Fads will come and go, and trends will change as soon as the next Christian celebrity writes the next bestselling book. But the one constant is the Word of God, that will stand even when the grass withers and the flowers fade. Basing a ministry on anything short of this will leave you empty, drained, and wanting more. Basing it on the Word leaves satisfaction, contentment, and accomplishes something.

Wednesday, October 14, 2009

Theology for Everyone

What comes to mind when you hear the word "theology?" Is your mind picturing stuffy headed people sitting over piles of books? Do you see a cigar smoke-filled room of men debating? Do you see yuppy hipsters in a Starbucks pouring over the latest book by Piper? Sadly, those are the images many of us conjure when we think of theology.

But the fact is, everyone does theology. Everyone has a belief system that informs, directs, and moves their life. Everyone has a worldview, a lens through which life and circumstances are interpreted and acted upon. Everyone has a religion, even a religion of unbelief and skepticism. In short, all of us who are sentient are theologians. We all make statements of faith, and each of us has some understand of the Divine. All that comes from the imago Dei in each person.

What is theology? Simply it is the study of God. What is "doing theology?" It is the doing of the study of God, which is something you don't have to go to seminary to do. Why is there a misconception? Because somewhere along the way the Academy was where theology was done and the Church was for regular folks. But theology is important not just for the Academy, but for the Church, because it is through theology done well and done faithfully that a believer comes to a fuller and more complete understanding of God, Christ, Holy Spirit, the Scripture, the Church, salvation, sin, mankind, etc.

Here are some reasons I have used before for why I believe every Christian should desire theology:

1) It is a non-exhaustive subject - You will never fully understand everything about it, so the quest is as fresh for the 50 year veteran as it is for the spiritual infant. The limits are infinite, so the depth and range of study is immense. My roommate in Seminary once shared the illustration that the Bible is a huge river that a child can drink from and play in the shallows and also where the most experienced diver can go as deep and as far and never reach the bottom.

2) Theology informs - Truth is gathered not through subjective experience, but through objective statements. You cannot "feel" Truth, you can only "know" it. Therefore, study leads to a deeper understanding of the truths of Scripture. If your belief cannot be backed with Scripture, then it needs to disappear. If Scripture challenges a previously held belief, then you need to pour and labor to determine if your view needs editing or deleting. Our doctrine should not be based on feeling, bias, or predisposition, but should instead be rooted in Scripture.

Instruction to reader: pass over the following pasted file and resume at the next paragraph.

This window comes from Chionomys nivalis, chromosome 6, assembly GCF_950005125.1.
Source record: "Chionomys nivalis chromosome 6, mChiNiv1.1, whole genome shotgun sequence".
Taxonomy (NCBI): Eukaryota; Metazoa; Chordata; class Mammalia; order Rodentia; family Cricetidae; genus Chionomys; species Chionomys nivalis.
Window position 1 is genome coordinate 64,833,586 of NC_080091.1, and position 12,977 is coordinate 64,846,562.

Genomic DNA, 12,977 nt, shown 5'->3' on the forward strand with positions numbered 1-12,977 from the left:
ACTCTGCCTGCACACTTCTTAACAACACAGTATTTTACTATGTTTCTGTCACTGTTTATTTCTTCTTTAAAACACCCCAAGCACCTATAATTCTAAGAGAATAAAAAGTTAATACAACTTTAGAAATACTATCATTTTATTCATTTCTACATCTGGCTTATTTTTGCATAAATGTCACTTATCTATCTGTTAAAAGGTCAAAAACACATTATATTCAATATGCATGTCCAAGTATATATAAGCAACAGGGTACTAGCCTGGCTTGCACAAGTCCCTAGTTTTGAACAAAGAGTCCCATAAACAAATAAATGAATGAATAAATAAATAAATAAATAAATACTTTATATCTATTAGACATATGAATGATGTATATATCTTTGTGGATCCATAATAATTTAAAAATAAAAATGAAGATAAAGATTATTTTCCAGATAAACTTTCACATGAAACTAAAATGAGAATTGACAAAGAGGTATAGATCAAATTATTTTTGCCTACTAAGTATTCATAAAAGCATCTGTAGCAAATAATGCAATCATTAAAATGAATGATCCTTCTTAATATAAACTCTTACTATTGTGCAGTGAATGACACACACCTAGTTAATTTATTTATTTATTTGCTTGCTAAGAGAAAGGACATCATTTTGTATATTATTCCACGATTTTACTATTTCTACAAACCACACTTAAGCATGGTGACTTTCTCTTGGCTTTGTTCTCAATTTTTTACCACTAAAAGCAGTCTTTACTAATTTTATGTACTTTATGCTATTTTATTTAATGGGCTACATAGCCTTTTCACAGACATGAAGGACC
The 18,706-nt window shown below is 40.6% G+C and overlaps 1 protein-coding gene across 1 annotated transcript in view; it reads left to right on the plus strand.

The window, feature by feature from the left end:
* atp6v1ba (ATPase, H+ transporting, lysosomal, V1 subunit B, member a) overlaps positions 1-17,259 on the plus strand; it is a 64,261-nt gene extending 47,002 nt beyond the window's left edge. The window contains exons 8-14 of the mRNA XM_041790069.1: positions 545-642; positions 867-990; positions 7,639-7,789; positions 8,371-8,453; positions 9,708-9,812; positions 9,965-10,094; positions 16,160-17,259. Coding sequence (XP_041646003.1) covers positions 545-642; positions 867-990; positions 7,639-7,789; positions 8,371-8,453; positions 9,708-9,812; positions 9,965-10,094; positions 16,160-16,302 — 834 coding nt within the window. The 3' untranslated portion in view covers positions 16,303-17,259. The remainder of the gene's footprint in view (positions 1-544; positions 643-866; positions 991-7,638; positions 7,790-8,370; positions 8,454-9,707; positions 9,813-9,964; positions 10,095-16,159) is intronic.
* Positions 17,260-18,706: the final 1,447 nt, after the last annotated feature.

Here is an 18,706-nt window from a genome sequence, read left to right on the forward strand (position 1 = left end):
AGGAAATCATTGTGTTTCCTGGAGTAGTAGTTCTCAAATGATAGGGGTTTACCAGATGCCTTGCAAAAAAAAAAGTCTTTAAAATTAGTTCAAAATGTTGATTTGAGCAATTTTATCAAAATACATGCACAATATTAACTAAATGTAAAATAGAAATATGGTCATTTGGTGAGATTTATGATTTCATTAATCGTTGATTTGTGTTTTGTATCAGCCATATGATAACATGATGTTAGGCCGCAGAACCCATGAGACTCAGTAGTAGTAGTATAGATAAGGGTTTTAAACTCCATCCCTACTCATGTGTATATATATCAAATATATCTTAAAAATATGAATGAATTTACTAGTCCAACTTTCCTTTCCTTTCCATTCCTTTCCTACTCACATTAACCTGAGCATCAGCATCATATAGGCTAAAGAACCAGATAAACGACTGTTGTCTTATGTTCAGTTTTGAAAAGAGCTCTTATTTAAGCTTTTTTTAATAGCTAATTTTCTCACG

3) Theology loves - Anyone who spends any amount of time digging into Truth and doesn't come away with a deeper level of the double-love of God and Neighbor is a fool who wasted his time. I can't be any more blunt than that. Truly understand doctrine should not lead one to a dead intellectual understanding, but should drive the student of Scripture to a deeper relationship with God through Christ, and a more burning desire to love and minister to other people. Good theology is what makes a person memorize whole books of the Bible, travel to a soup kitchen down the road and a village in West Africa to share the message of hope, teach his/her children to love God and the Bible from an early age, drop notes of encouragement to a co-worker going through family and financial hardship, and the list goes on. Theology loves, theology bleeds, theology dies.

4) Theology shapes - Many times we see in Scripture the words conform and transform, referring to us as believers as we are progressively sanctified to be more like Christ. What do I mean by theology shapes? Simply, that as we grow in our knowledge of God we ought to become more and more like Christ. A deeper understand of the holiness of God and the triumphal power of the Spirit should aid a believer in the war against sin. Shaping implies that we have a proper understanding of our fallen condition and that we cannot do the shaping on our own, it is dependent on the power of God.

5) Theology prevents - Good theology prevents bad theology from taking over one's life and drawing someone away from the fold. Many cult-like sects of pseudo-Christianity are thriving because they find a population base that doesn't know enough about the Bible to know when they're being deceived (i.e. Mormonism and Jehovah's Witnesses). Good theology stops someone from traveling down a road of peril because they are more apt to see the signs on the road and where they will eventually lead. Good theology also prevents things like pragmatism, relativism, and entertainment from creeping into the church (IMO three of the biggest problems in the American church today). Good theology enables a believer to work to prevent someone else from falling to destruction or to believe in sin without consequence.